10. Section 8(1) of that Act provides for an appeal from the order made under Section 8(1) to the Deputy Commissioner and further appeal from the decision of the Deputy Commissioner to the Chief Engineer.
11. We are not concerned in these cases with the question whether the Deputy Commissioner could make an original order under Section 8(1) by reason of the fact that he is constituted an appellate authority under its provisions.
12. However, that may be, what is clear is that the Deputy Commissioner did make an order in both the cases under Section 8(1) as if he had the competence to make an original order under that subsection. From the two orders made by the Deputy Commissioner in two different matters in that way to which we have referred, there were appeals to the Chief Engineer and it is abundantly clear that those appeals were presented under the second paragraph of sub-section (1) of Section 8 of the Mysore Irrigation Act which reads;
'8(1) Any person desiring the construction, extension, improvement or alteration of a water course may apply in writing to the Irrigation Officer, and the said officer may, after giving such notice and causing such enquiries as may be prescribed by rules framed by the Government for the purpose, either permit the applicant to construct, extend, improve or alter the said water course or, if the applicant so desires, have it constructed, extended, improved or altered through Government agency on such terms and conditions as regards payment of costs, mode of execution and time of completion, facilities to be afforded by the applicant to safeguard other interests or to benefit other lands whose owners may apply for the same and other matters as may be relevant in each case, or may reject the application.
From the order of the Irrigation Officer, an appeal shall lie within thirty days from the date of the service of the said order, to the Deputy Commissioner and from his decision, a second appeal shall lie within ninety days from the date of service of such appellate order to the Chief Engineer whose decision thereon shall be final.'
13. Here again, we are not concerned with the question whether those appeals preferred to the Chief Engineer were maintainable or whether it is possible for the respondents in those appeals to contend that since the Deputy Commissioner did not make an appellate order but made only, an original order, the appeals to the Chief Engineer did not lie, and that matter is not one which we need decide at this stage for reasons to be presently stated.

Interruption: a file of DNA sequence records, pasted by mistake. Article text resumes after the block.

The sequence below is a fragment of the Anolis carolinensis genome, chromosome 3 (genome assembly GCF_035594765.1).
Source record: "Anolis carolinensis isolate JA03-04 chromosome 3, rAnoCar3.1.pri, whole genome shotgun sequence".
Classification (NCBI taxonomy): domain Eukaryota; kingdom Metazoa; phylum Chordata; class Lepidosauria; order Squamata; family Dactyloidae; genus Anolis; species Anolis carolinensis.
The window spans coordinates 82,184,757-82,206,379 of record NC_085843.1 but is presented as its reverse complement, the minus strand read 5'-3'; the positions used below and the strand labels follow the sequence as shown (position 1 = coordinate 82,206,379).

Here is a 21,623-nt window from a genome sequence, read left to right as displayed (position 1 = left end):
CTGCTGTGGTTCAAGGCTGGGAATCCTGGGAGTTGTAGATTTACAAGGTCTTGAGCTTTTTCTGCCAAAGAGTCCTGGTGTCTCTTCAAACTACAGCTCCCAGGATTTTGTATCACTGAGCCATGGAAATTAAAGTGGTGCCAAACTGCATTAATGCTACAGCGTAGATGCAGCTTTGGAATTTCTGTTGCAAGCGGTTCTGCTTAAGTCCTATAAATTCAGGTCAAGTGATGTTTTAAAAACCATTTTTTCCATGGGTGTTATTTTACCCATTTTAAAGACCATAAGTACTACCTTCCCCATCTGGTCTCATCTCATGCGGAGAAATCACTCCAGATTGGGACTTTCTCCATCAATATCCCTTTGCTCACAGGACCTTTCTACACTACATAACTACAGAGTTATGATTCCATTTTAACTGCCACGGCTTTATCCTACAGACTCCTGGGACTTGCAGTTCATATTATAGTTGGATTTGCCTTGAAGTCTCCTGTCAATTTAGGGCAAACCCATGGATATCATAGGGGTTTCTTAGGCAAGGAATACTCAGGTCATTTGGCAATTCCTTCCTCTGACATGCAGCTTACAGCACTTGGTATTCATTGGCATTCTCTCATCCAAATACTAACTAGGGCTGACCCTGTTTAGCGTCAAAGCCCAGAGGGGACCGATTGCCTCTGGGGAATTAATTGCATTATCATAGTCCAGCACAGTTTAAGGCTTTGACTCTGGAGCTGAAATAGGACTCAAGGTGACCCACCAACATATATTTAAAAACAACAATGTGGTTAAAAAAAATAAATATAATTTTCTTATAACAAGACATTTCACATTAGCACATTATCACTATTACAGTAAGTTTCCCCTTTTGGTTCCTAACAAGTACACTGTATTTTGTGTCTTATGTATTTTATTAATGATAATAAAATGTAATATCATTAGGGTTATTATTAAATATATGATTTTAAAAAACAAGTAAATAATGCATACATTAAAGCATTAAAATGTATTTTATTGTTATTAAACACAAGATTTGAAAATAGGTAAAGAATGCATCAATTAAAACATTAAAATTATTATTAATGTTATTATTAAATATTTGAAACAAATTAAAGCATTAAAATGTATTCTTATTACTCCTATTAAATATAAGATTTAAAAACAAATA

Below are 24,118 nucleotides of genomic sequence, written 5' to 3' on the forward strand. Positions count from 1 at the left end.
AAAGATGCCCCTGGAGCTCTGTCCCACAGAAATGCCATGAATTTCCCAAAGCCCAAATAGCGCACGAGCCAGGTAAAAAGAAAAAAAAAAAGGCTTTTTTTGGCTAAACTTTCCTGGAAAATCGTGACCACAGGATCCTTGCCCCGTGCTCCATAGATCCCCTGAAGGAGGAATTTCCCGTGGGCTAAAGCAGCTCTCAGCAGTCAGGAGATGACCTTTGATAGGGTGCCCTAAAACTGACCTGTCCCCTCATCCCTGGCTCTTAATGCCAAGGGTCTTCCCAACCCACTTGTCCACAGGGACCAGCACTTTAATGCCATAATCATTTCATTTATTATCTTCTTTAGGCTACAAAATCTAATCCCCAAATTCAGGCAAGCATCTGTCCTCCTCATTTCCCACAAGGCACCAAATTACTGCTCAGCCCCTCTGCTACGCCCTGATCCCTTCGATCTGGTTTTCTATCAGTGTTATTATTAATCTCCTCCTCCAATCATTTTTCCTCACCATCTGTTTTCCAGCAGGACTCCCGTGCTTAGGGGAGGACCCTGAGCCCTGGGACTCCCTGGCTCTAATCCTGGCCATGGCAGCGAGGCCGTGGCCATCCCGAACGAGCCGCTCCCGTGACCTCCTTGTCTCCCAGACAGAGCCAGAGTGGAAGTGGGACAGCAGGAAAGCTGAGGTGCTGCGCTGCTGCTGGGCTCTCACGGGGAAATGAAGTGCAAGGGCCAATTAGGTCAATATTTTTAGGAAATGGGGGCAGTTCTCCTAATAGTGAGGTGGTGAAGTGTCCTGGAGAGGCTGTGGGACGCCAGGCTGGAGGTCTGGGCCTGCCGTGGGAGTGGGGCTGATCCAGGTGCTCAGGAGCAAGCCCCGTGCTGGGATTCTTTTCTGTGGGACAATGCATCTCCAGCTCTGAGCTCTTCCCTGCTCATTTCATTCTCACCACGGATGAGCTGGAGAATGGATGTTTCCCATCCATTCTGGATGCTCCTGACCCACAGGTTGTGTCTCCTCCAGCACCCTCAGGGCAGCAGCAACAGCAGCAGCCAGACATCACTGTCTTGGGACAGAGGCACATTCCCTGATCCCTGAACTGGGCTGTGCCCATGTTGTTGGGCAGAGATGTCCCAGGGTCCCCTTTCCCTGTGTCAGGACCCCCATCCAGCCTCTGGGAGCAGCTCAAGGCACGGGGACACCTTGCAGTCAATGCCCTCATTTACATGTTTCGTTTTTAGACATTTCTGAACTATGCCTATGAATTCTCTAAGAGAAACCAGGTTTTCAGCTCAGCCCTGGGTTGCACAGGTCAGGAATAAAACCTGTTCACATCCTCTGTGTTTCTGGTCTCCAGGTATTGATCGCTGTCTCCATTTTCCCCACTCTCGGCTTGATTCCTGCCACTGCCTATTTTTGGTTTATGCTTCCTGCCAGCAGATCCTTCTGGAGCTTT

14. However that may be, the Chief Engineer entertained the two appeals and exercised his appellate power under the second paragraph of Section 8 (1), and Section 8(1) declares that the decision of the Chief Engineer made in that way shall be final.
15. The discussion made by us so far transports us to two conclusions. The first is that since the Chief Engineer did not exercise any revisional jurisdiction under S. 52 of the Irrigation Act but only exercised appellate jurisdiction under the second paragraph of Section 8(1), the supposition made by the tribunal that by reason of the exercise of the concurrent revisional jurisdiction bestowed on the Chief Engineer by Section 52 of the Act. the exercise of that revisional jurisdiction was no longer possible by the revenue appellate tribunal, was groundless. If the power exercised by the Chief Engineer was the appellate power created by Section 8, and there can be no doubt that it was the appellate power that he exercised, the ratiocination of the tribunal becomes groundless.
16. The question therefore is whether the decision of the Chief Engineer in the two matters with which we are concerned is subject to the revisional jurisdiction of any authority under the Irrigation Act and whether that authority is the revenue appellate tribunal. We have no doubt that the answer to these two questions should be in the affirmative. Although the first paragraph to Section 52 authorises the exercise of revisional jurisdiction by Government with respect to an order made by the Deputy Commissioner or a canal officer or an irrigation officer, the order made by the Chief Engineer in appeal under Section 8(1) becomes subject to the revisional jurisdiction of Government under the second paragraph to Section 52 which says that although Government, the Divisional Commissioner or the Chief Engineer have the power to examine the record of any case and revise the order or decision therein, Government alone shall be competent to revise the decision or order which is declared by the Irrigation Act to be final.
17. Now, the order of the Chief Engineer made in the exercise of his appellate jurisdiction created by Section 8(1) is declared by the Act to be final, and so, that order made by him is subject to the revisional jurisdiction of Government under the second paragraph of Section 52. Indeed, that order can be revised only by Government and by no one else. Since that exclusive revisional jurisdiction now stands transmitted to the revenue Appellate Tribunal by a notification made under Section 4(4) of the Mysore Revenue Appellate Tribunal Act, 1957, the tribunal was in error in declining to exercise it.
18. So, we allow these two writ petitions and set aside the orders made by the revenue appellate tribunal in the two matters before us. We direct the revenue appellate tribunal to entertain the two revision petitions presented to it and to dispose of them on their merits and according to law.
19. No costs.
20. Petitions allowed.